Gaelic School

Madelyn Gaelic class daylilies 040 (3)Gaelic, once considered the language of the poor, the backward and the aged, is now tripping from the tongues of teenagers in Antigonish County, Nova Scotia. In this first instalment of a two-part feature article, Rosalie MacEachern looks at the educational programs that are revitalizing the language along parts of Canada’s east coast. 

Antigonish, the home of St. Francis Xavier University, is a small Nova Scotia town with strong Scottish roots. Its Highland character is preserved in the surrounding place names as well as in the surnames of many of its families and in the character of the Antigonish Highland Games, now 150 years old. The Gaelic language of the town’s forebears, however, has been largely silent for generations, so it is not surprising that there is great satisfaction in the recent graduation of a class of Gaelic learners from Dr. John Hugh Gillis Regional High School.

“They are the first Core Gaelic graduates in North America,” said parent Brian MacDonald who pressed the local school board to offer Gaelic as an alternative to Core French.

The seeds of the Core Gaelic program were sown in St. Andrew’s, 10km from Antigonish where, 200 years earlier, pioneers from the Highlands and islands of Scotland’s west coast struggled to clear enough land to feed their families while petitioning for a Gaelic-speaking priest to live among them.  Many years later, in 2005, a provincial grant was secured for an after-school Gaelic program at St. Andrew’s Consolidated School.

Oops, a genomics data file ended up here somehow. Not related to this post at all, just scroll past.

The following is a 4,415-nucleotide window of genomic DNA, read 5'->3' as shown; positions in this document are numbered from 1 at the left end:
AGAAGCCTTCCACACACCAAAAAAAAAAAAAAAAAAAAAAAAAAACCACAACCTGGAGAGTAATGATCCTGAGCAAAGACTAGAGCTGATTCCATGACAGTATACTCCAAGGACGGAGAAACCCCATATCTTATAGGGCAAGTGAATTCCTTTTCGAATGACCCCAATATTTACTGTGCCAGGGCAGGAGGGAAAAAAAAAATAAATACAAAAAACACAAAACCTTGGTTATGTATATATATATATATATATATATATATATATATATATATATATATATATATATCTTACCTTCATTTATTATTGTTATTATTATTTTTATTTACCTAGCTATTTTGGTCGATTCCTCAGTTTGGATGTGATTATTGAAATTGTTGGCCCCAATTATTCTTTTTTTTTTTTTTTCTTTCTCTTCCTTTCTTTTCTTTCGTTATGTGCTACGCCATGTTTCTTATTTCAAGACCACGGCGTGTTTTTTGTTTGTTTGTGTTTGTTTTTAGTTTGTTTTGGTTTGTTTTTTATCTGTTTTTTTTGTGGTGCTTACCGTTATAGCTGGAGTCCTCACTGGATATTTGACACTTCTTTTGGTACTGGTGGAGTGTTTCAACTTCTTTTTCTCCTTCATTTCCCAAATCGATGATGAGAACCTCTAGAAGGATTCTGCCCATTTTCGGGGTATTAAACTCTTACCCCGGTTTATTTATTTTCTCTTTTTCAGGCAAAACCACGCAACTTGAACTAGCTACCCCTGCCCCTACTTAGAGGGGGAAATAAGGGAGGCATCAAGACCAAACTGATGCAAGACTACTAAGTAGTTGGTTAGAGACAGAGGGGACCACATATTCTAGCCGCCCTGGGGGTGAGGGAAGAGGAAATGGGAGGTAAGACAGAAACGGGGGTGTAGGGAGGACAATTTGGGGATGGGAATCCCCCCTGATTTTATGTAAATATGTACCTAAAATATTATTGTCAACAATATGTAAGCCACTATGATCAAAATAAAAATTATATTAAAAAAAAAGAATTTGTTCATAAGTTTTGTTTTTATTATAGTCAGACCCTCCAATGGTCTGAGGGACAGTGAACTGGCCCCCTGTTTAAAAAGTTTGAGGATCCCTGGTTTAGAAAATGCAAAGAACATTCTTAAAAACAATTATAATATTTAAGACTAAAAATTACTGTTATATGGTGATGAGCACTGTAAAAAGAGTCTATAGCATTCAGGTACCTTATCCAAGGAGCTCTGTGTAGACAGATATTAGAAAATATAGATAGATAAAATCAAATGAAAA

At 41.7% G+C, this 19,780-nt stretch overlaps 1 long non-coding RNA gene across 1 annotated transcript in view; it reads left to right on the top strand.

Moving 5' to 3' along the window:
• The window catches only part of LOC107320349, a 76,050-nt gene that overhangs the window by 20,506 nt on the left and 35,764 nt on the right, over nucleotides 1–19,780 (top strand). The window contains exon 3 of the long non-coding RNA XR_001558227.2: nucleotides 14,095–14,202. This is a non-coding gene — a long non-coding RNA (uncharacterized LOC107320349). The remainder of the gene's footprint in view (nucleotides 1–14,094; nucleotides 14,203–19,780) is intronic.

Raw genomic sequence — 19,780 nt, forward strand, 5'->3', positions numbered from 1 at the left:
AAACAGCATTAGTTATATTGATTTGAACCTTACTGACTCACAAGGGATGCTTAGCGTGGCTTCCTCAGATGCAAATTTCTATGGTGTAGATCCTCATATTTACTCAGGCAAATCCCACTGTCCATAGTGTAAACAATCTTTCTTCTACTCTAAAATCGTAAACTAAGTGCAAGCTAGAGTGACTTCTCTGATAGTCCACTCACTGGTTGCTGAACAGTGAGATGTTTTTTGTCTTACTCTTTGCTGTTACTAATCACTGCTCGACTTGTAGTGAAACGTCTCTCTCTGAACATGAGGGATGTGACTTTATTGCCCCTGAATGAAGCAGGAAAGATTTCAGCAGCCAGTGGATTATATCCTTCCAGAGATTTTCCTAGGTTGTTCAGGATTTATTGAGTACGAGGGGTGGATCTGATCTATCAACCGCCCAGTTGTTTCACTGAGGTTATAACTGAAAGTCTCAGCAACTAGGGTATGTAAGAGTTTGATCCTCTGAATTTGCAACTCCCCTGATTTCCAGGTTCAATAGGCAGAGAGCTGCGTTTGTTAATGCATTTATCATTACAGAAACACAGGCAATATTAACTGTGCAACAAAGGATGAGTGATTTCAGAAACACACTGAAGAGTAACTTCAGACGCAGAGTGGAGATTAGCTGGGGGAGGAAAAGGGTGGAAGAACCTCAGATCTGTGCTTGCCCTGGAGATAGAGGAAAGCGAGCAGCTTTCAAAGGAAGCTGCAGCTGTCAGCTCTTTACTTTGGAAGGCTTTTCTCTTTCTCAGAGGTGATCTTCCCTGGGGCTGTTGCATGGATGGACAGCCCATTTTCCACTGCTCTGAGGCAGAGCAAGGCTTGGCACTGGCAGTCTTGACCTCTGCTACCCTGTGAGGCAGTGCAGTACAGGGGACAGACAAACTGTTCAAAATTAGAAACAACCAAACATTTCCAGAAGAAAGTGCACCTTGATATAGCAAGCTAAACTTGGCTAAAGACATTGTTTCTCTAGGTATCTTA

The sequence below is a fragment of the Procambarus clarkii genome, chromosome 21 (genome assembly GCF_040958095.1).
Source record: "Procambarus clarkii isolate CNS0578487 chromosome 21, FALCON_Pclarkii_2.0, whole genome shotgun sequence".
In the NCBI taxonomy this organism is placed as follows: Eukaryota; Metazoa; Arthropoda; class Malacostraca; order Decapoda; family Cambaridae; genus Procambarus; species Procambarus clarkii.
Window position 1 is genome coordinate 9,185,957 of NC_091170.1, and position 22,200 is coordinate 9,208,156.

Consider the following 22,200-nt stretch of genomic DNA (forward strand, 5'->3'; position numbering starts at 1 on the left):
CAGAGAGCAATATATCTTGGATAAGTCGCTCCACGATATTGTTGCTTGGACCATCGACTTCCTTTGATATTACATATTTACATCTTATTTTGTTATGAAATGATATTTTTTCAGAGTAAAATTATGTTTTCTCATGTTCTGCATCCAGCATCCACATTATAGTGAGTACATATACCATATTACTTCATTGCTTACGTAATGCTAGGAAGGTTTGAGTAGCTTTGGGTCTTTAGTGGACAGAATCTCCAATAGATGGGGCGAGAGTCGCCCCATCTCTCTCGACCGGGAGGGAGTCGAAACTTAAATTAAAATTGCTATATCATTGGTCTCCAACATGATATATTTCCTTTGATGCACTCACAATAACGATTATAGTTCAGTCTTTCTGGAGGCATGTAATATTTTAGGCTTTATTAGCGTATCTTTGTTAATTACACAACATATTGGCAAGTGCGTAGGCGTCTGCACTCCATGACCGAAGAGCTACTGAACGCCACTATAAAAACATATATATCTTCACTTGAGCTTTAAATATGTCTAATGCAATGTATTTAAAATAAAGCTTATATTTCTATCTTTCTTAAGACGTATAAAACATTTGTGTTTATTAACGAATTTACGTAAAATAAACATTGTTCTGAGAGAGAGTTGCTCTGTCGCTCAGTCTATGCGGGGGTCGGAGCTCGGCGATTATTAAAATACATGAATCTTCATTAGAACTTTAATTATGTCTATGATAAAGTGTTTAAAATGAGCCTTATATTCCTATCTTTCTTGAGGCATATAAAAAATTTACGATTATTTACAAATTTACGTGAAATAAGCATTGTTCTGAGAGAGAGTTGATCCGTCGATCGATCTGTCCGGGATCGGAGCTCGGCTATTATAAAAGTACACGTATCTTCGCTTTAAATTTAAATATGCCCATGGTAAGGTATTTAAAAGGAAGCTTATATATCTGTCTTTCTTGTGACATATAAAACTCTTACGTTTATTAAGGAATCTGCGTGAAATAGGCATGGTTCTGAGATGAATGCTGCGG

“It was a beginning. It gave children an exposure to the language and it gave us an opportunity to build interest and figure out how we could make Gaelic part of the school curriculum,” MacDonald said.

A 2006 cultural program that brought multi-generational Gaelic-speaking families from Scotland to several Nova Scotia communities was pivotal in increasing interest, he added. “We had a prize-winning float, featuring our visitors and our own children, in the Highland Games parade and the interest grew from there.”

MacDonald, a school administrator, collected 500 letters from students expressing their interest in Core Gaelic as an option to Core French which is mandatory in Nova Scotia schools from Grades Four through Nine. The province responded by announcing that a Core Gaelic program would meet its second language requirements. The province also established curriculum guidelines for Grades 10, 11 and 12.

MacDonald, whose early memories of the language are restricted to hearing his mother speaking with her sisters on a party line in Cape Breton, said Antigonish area parents learned from the experience of schools in nearby Cape Breton that previously offered Gaelic.

“Gaelic was offered in some Cape Breton schools but was often reduced in hours to accommodate other subjects. It took a back seat to other classes and was the last class to be fit into a tight schedule. We wanted Gaelic offered just like Core French is offered, with a set number of class hours per cycle, and that is the status we got,” he said, adding that Cape Breton schools have since adopted the Core Gaelic model.

By September this year, 260 students will be studying Gaelic at four Antigonish County schools.

Read part two tomorrow!